Campaign Financing: Highlights and Chronology of Current Federal Law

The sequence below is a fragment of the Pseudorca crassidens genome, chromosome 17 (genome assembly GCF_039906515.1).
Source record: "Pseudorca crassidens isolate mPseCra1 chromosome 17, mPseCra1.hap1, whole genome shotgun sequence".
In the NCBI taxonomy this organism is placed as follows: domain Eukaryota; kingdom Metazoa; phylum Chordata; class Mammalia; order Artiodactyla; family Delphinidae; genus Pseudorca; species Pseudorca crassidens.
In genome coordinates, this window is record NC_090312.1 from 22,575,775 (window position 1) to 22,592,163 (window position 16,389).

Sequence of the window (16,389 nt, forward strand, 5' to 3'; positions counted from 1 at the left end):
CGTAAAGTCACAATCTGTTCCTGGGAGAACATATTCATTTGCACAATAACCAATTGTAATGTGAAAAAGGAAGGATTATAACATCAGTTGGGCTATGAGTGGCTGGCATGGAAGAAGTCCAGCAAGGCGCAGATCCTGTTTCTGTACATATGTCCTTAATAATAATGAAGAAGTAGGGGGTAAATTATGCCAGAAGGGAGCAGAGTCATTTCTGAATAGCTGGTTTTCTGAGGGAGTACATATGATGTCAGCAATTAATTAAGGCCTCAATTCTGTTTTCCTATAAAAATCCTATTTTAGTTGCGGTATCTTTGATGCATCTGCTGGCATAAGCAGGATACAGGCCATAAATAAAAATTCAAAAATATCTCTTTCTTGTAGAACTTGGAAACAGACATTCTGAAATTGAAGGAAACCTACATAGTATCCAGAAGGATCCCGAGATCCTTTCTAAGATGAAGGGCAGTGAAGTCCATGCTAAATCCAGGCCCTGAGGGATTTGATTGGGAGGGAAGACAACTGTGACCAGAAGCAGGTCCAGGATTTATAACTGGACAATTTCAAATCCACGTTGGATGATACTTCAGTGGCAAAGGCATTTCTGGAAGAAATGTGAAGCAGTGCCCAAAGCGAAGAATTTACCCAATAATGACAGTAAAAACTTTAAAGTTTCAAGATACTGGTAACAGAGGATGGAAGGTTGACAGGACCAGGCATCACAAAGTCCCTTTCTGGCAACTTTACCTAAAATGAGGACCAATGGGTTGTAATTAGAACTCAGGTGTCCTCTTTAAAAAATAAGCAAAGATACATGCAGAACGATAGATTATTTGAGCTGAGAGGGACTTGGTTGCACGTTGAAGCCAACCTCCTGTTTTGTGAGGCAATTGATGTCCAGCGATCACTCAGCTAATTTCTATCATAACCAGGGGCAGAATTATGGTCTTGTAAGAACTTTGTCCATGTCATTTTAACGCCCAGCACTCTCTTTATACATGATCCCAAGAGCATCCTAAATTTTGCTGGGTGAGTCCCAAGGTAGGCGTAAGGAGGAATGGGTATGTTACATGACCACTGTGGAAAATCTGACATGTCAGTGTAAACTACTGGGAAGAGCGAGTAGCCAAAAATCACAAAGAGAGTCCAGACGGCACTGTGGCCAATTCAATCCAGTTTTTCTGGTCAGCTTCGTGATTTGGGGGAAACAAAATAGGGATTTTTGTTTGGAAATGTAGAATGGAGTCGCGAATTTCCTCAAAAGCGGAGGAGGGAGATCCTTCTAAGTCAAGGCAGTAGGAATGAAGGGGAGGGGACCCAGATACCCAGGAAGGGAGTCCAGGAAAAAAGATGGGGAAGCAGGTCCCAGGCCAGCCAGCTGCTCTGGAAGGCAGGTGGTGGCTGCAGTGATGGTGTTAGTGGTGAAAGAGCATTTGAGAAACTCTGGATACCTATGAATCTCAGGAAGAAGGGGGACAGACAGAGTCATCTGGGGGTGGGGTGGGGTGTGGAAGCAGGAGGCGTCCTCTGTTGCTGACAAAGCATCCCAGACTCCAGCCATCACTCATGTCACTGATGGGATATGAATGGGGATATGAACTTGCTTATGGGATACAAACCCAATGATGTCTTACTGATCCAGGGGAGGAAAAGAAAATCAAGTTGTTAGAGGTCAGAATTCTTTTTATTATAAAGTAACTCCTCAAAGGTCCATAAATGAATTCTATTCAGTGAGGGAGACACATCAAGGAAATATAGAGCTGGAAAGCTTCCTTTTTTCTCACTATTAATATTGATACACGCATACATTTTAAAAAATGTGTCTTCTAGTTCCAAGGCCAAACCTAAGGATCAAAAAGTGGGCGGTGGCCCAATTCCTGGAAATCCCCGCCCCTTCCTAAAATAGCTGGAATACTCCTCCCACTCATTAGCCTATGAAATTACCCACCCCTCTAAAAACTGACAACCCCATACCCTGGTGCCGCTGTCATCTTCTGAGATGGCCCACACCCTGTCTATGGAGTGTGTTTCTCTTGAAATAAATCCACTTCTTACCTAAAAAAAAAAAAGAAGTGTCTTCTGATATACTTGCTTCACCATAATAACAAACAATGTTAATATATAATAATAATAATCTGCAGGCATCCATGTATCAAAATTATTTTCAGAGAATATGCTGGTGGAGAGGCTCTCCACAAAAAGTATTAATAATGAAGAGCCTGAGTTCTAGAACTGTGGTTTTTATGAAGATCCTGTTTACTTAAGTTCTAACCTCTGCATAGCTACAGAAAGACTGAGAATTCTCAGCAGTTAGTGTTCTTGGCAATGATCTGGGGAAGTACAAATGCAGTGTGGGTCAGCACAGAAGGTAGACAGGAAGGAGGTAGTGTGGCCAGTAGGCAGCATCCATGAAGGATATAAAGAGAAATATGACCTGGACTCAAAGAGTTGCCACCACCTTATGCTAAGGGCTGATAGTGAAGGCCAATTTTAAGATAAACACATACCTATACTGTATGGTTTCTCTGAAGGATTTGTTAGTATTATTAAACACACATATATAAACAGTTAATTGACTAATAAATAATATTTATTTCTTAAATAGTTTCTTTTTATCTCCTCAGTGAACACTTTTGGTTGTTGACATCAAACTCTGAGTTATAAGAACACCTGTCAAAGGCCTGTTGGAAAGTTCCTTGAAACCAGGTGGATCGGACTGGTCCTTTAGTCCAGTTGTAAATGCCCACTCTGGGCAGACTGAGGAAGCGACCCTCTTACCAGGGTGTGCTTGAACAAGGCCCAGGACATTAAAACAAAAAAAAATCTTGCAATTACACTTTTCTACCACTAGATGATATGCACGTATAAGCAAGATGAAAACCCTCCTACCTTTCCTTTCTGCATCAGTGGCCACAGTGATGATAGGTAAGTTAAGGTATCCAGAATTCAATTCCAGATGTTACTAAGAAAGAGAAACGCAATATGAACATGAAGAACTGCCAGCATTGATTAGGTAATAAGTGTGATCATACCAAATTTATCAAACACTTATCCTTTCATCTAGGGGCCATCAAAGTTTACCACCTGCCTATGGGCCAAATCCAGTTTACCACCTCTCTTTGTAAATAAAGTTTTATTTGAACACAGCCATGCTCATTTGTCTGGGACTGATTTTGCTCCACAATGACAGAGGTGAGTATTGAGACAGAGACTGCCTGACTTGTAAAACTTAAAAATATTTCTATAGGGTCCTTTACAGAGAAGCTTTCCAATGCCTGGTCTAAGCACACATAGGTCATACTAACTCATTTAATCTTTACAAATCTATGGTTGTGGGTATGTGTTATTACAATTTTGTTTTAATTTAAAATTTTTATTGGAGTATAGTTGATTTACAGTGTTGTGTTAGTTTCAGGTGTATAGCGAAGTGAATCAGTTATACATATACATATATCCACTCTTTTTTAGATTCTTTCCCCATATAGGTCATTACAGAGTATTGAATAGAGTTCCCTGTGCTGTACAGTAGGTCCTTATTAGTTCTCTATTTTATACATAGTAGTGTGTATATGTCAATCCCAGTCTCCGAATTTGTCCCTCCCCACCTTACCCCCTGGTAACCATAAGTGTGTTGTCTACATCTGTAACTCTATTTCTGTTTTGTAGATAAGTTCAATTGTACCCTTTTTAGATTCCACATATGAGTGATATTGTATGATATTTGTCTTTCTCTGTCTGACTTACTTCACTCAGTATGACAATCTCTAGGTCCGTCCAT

Order Code 97-1040 GOV Updated January 24, 2007 Campaign Financing: Highlights and Chronology of Current Federal Law Joseph E. Cantor Specialist in American National Government Government and Finance Division Summary Current law governing financial activity of federal election campaigns is based on two principal statutes: the Federal Election Campaign Act (FECA) of 1971, as amended in 1974, 1976, 1979, and 2002, and the Revenue Act of 1971. These laws were enacted to remedy a widely perceived failure of prior law — the Corrupt Practices Act of 1925 — and in response to alleged abuses over the years. This report summarizes major provisions of federal law and offers a chronology of key legislative and judicial actions. The FECA features prohibitions on union and corporate spending, limits on individual, interest group, and political party contributions to candidates and committees involved in federal elections, and public disclosure of contributions and expenditures by participants on a regular basis. Within this framework, a dual system of finance has evolved: a presidential system, funded in large measure from public monies, with concomitant, voluntary limits on campaign expenditures; and a congressional system, funded solely by private donations and free of circumscriptions on campaign spending. Highlights of Current Law Contribution Limits and Prohibitions1 Individuals. $2,300 per candidate per election (indexed for inflation); $10,000 to a state party committee; $28,500 to a national party committee (indexed); $5,000 to other committees; and an aggregate of $108,200 per two-year election cycle [sub-limits: 1 The FECA distinguishes between expenditures, money spent to communicate election messages, and contributions, money given to others (candidates, parties, or PACs) to make expenditures for election messages. Limits apply to calendar year unless otherwise stated; for limits applied on a “per election” basis, primary, general, and runoff elections are counted separately. Limits shown here reflect all inflation adjustments for the 2007-2008 election cycle, as required by law. CRS-2 $42,700 to candidates; $65,500 to political action committees (PACs) and parties — with $42,700 maximum to state/local PACs and parties] (indexed). Political Action Committees (PACs). Multicandidate2: $5,000 per candidate per election; $15,000 to a national party committee; $5,000 to any other committee. Nonmulticandidate: $2,300 per candidate, per election (indexed); $28,500 to a national party committee (indexed); $5,000 to any other committee. Party Committees. $5,000 per candidate per election (if multicandidate); $5,000 to another committee. For national senatorial or national party committee, or both: $39,900 to Senate candidate, per year of election (indexed). Candidates. No contribution limits, generally, but publicly funded candidates may spend up to $50,000 from personal or family funds. If House and Senate candidates exceed certain threshold levels of contributions from personal funds, the limits on individual contributions and party funding for their opponents are raised according to specified formulae: the House threshold is $350,000, the Senate threshold is $150,000 plus 4 cents times the number of eligible state voters. In applying the formula, the candidate’s personal spending is offset by the funds raised by candidates in that election during the year prior to the election. Also, candidates’ repayment of personal loans is limited to $250,000, from amounts contributed after the election. Prohibited contributions. Foreign nationals (unless permanent resident aliens, i.e., green-card holders); national banks; corporations; labor unions; and more than $100 in cash from any source or $50 given anonymously. Expenditure Limits Candidates. No limits, except on a voluntary basis for publicly funded presidential candidates — primaries: nationwide limit of $10 million plus cost of living allowance (COLA), based on 1974, plus 20% for exempt fundraising costs, and state limits of the greater of $200,000 plus COLA or 16¢ per eligible voter plus COLA; general elections: $20 million plus COLA. (National limits in 2004 were $37.3 million plus $7.5 million for fundraising in primaries and $74.6 million in the general election.) PACs. No limits on independent expenditures for communicating messages to support or oppose candidates, made without coordination or consultation with a candidate. Parties. In addition to contributions, national and state party committees may make “coordinated expenditures” on behalf of their general election nominees, subject to limits: ! ! ! 2 House candidate in a multi-district state: $10,000 plus COLA; Senate candidate or at-large House candidate: the greater of $20,000 plus COLA or 2¢ per eligible voter plus COLA; and Presidential candidate: 2 ¢ per eligible voter plus COLA. Most PACs qualify for multicandidate status (have at least 50 contributors, are registered for at least six months, and, except for a state party, contribute to at least five federal candidates). CRS-3 In congressional races, state parties may designate the national party as spending agent, thus doubling limits. (Under these combined limits, parties, in 2006, could spend $79,200 in most House races and between $158,400 and $4.2 million in Senate races; in 2004, parties could spend $16.2 million in the presidential race.) Parties taking public funds for presidential conventions may spend $4 million plus COLA ($14.9 million in 2004). Public Funding Available on optional basis to presidential candidates and to political parties for presidential nominating conventions, in conjunction with spending limits (see above). ! ! ! Primary candidates: qualify by raising at least $5,000 in each of 20 states in individual contributions of $250 or less; individual contributions of $250 or less are matched equally, up to 50% of primary spending limit. General election nominees: major party — eligible for funds equal to spending limit; minor party — eligible for amount proportionate to votes in prior elections vis-a-vis major party candidates; new party — eligible for retroactive funding if they get at least 5% of the popular vote. Nominating conventions: major parties eligible for funds, equal to their spending limit; minor parties may receive a lesser, proportionate amount. Disclosure Candidates and committees in federal elections must file regularly scheduled reports: presidential and House candidates and most committees with the FEC, Senate candidates with the Secretary of the Senate. All reports are available at the FEC and include aggregate levels of cash-on-hand, receipts, expenditures, transfers, loans, rebates, refund dividends, and interest (and presidential public funds); itemized identification is required on contributions and expenditures of more than $200 per year (with name, address, occupation, and principal place of business). Committees filing with the FEC, with receipts or expenditures of more than $50,000 in a year, must file electronically. Federal Election Commission (FEC) The FEC is an independent regulatory agency with six members appointed by the President, with Senate confirmation. (The law allows no more than three commissioners to be affiliated with the same political party; in practice, they have been divided equally between the major parties and appointed in consultation with party leaders in Congress.) Functions include administration of the law’s disclosure provisions and presidential public funding; civil authority to enforce the law; referral of possible criminal violations to the Justice Department; hearings and investigations; promulgation of regulations to implement the law; and issuance of advisory opinions on request to help interpret the law. Soft Money Under the Bipartisan Campaign Reform Act of 2002 (BCRA), national parties and federal candidates or officials, and entities they directly or indirectly establish, finance, maintain, or control, may not solicit, receive, direct, transfer, or spend funds not raised under the limits, prohibitions, and reporting requirements of federal law (i.e., soft money). State and local political parties, and entities they directly or indirectly establish, finance, maintain, or control, may not spend soft money on “federal election activities.” The act’s CRS-4 so-called Levin amendment, however, allows for some use of soft money under certain conditions for specified grassroots activities by state and local parties. Electioneering Communications BCRA regulates election-related issue advocacy by creating a new term in federal election law, electioneering communications — political advertisements that refer to clearly identified federal candidates, broadcast within 30 days of a primary or 60 days of a general election. Generally, they may not be funded from union or corporate treasuries, and disbursements of over $10,000 and donors of $1,000 or more must be disclosed. Chronology of Major Statutes and Court Rulings3 Revenue Act of 1971 [P.L. 92-178]. ! ! Presidential Election Campaign Fund — provided optional subsidies in general election, by 1976; major party candidates eligible for 15¢ per eligible voter, minor or new party candidates for an amount proportionate to votes in prior (or retroactively in just-concluded) election; spending limit equal to major party subsidy; funded from optional $1 tax checkoff ($2 on joint returns), as of 1972. Tax incentives — created credit of up to $12.50 ($25, joint returns) on half the value of political contributions and deduction on full value of up to $50 ($100, joint returns) [deductions and credits repealed, as of 1979 and 1987]. Federal Election Campaign Act (FECA) of 1971 [P.L. 92-225]. Responded to failures of prior disclosure laws and to demand for curbing rising campaign costs. ! ! ! ! 3 Disclosure — required candidates/committees to file quarterly and pre-election reports with secretaries of state and Clerk of House (for House campaigns), Secretary of Senate (Senate campaigns), or GAO/Comptroller General (presidential); itemized receipts/expenditures of $100 or more; contributions of $5,000 or more reported in 48 hours; covered all phases of election; Media advertising spending limits — on federal candidates, equal to the greater of $50,000 or 10¢ per eligible voter [repealed by 1974 Act]; Lowest unit rate — allowed candidates to buy time at lowest unit rate for commercial advertisers within 45 (60) days of primary (general) election; Candidate limits — on personal/family donations: $50,000 (President), $35,000 (Senate), $25,000 (House) [invalidated by Buckley decision]. FECA changes have also been made as minor provisions in other legislation: (1) P.L. 93-625 — doubled political contribution tax credit to $25 ($50 on joint returns) and deduction to $100 ($200, joint returns); (2) P.L. 95-600 — doubled maximum political tax credit to $50 ($100, joint returns); ended tax deduction; (3) P.L. 98-355 — raised base level of party subsidy from $3 to $4 million; (4) P.L. 99-514 — repealed political tax credit; (5) P.L. 101-194 — repealed exemption from ban on personal funds use, by 1993; (6) P.L. 103-66 — tripled presidential election tax checkoff ($3; $6, joint returns); (7) P.L. 104-79 — required House candidates to file reports directly with FEC; required FEC to facilitate electronic filing and record-keeping; (8) P.L. 105-61 — limited FEC Commissioners to one six-year term; (9) P.L. 106-58 — allowed FEC to require electronic filing, above certain level; allowed administrative fine schedule for minor disclosure violations; allowed candidate filing on election cycle, not calendar year, basis. CRS-5 FECA Amendments of 1974 [P.L. 93-443]. Responded to Watergate scandal. ! Contribution limits — individuals: $1,000 per candidate per election, and $25,000 aggregate on contributions to federal candidates and committees; PACs and parties: $5,000 per candidate per election (no aggregate limit); ! ! ! ! ! Cash contributions — prohibited in excess of $100; Expenditure limits — $10 million in presidential primaries, $20 million in general elections; $2 million for major party conventions; greater of $100,000 or 8¢ per eligible voter in Senate primaries, greater of $150,000 or 12¢ per eligible voter in general elections; $70,000 in House primary or general elections; $1,000 on independent expenditures; added COLAs [limits in nonpublicly funded races and on independent expenditures overturned by Buckley]; Party coordinated expenditures — allowed national parties to spend money in support of general election candidates, beyond contributions, subject to limits; Public funding for presidential primaries and conventions — see above (amount of general election public funds changed with revised spending limit); Federal Election Commission — bipartisan agency to administer laws, with six voting members (two each appointed by President, Speaker, and President pro tempore) and two ex-officio (Clerk of House and Secretary of Senate); given civil enforcement authority; criminal cases referred to Justice Department [appointment process amended by 1976 Act, a response to Buckley ruling]. Buckley v. Valeo [424 U.S. 1 (1976)]. Landmark Supreme Court decision. ! Upheld contribution limits and disclosure requirements as serving vital governmental interest of safeguarding integrity of electoral process by preventing possible quid pro quo relationships due to large contributions, without unduly curbing citizen and candidate rights to engage in debate; ! Upheld public funding system for presidential elections; ! Overturned expenditure limits as constituting undue burden on political expression, without overriding governmental interest in preventing actuality or appearance of corruption; invalidated limits on overall spending, spending of candidates’ personal funds, and independent expenditures; only voluntary spending limits were upheld, such as those linked with publicly funded presidential races (on overall campaign or candidates’ personal expenditures); ! Declared FEC unconstitutionally constituted because it exercised executive branch functions but was appointed, in part, by Congress. FECA Amendments of 1976 [P.L. 94-283]. Primary impetus to enactment was to reconstitute the FEC, in the wake of Buckley ruling. ! FEC appointments — all members to be appointed by the President; ! Contribution limits — individuals: $5,000 to a PAC, $20,000 to national party; PACs: $15,000 to national party; subjected all PACs sponsored by an organization to single contribution limit (non-proliferation); parties — $17,500 from national/senatorial committees to general election candidates; ! Solicitation of PAC funds — specified rules for sponsored PACs; ! Legal and accounting fees — incurred in FECA compliance, exempted from spending limits of publicly-funded presidential campaigns; ! Matching fund cutoff — for candidates who fail to get 10% of vote in two successive primaries; to be restored if they get 20% in a later primary; ! Independent expenditure disclosure — for at least $100 in activity; required 24hour notice, if at least $1,000 were spent, within 15 days of election; ! Union/corporate disclosure — internal partisan communications above $2,000; CRS-6 ! FEC enforcement — increased authority to prosecute violations and specified penalties; gave FEC responsibility to issue advisory opinions and regulations, conduct investigations, and attempt conciliation with alleged violators of law. FECA Amendments of 1979 [P.L. 96-187]. Impetus was to make law less burdensome to participants and to foster greater grassroots activity. ! Unlimited state and local party spending — allowed for get-out-the-vote and registration drives on behalf of presidential ticket, and for grassroots and volunteer activities not aimed at specific federal candidates; ! Disclosure exemptions — for candidates and local party committees with less than $5,000 in financial activity in a year; ! Disclosure itemization threshold — increased from $100 to $200 in general and, for independent expenditures, from $100 to $250; ! Party convention subsidy — base level raised from $2 to $3 million; ! Personal use of excess campaign funds — banned (except current Members). Bipartisan Campaign Reform Act of 2002 [P.L. 107-155]. Soft money — banned raising and spending by national parties and federal candidates or officials and, if for “federal election activities,” spending by state and local parties, but allowed the latter to use some soft money for specified federal election activities; banned parties from raising funds for or contributing to and restricted solicitations by federal candidates/officials for tax-exempt groups involved in federal elections; ended party building fund exemption; ! Issue advocacy — regulated election-related issue advocacy by defining as an “electioneering communication” a political ad referring to a clearly identified federal candidate and broadcast within 30 days of a primary or 60 days of a general election; prohibited use of union and corporate treasury funds for such communications and, for those permitted to fund them, required disclosure; ! Increased contribution limits — individuals: $2,000 per candidate per election; $10,000 per year to state party; $25,000 per year to national party; $95,000 aggregate in federal contributions per two-year election cycle; parties: $35,000 from national or senatorial committees to general election candidates; indexed all but state party limit for future inflation; ! Wealthy candidates — raised limits on conditional basis on contributions by individuals and parties to congressional candidates whose opponents exceed threshold level of personal funding of campaigns; ! Candidate personal loans — $250,000 limit: repayment from campaign funds; ! Party coordinated and independent expenditures — prohibited party from making both for a candidate [overturned by McConnell decision]; ! Coordination — required FEC to draft new, tougher regulations; ! Candidate ads — required candidate appearance in broadcast ads bought at lowest unit rate, if they refer to opponents; ! Foreign nationals — prohibited their soft money donations to national parties; ! Solicitation in government buildings — strengthened existing ban; ! Contributions by minors — banned (up to age 17) [overturned by McConnell]. ! McConnell v. Federal Election Commission [124 S. Ct. 619(2003)]. Upheld soft money ban applicable to national political parties; Upheld electioneering communications ban regarding use of corporate and union treasury funding; ! Overturned ban on contributions from minors; and ! Overturned ban on parties making both coordinated and independent expenditures for same candidate. crsphpgw ! !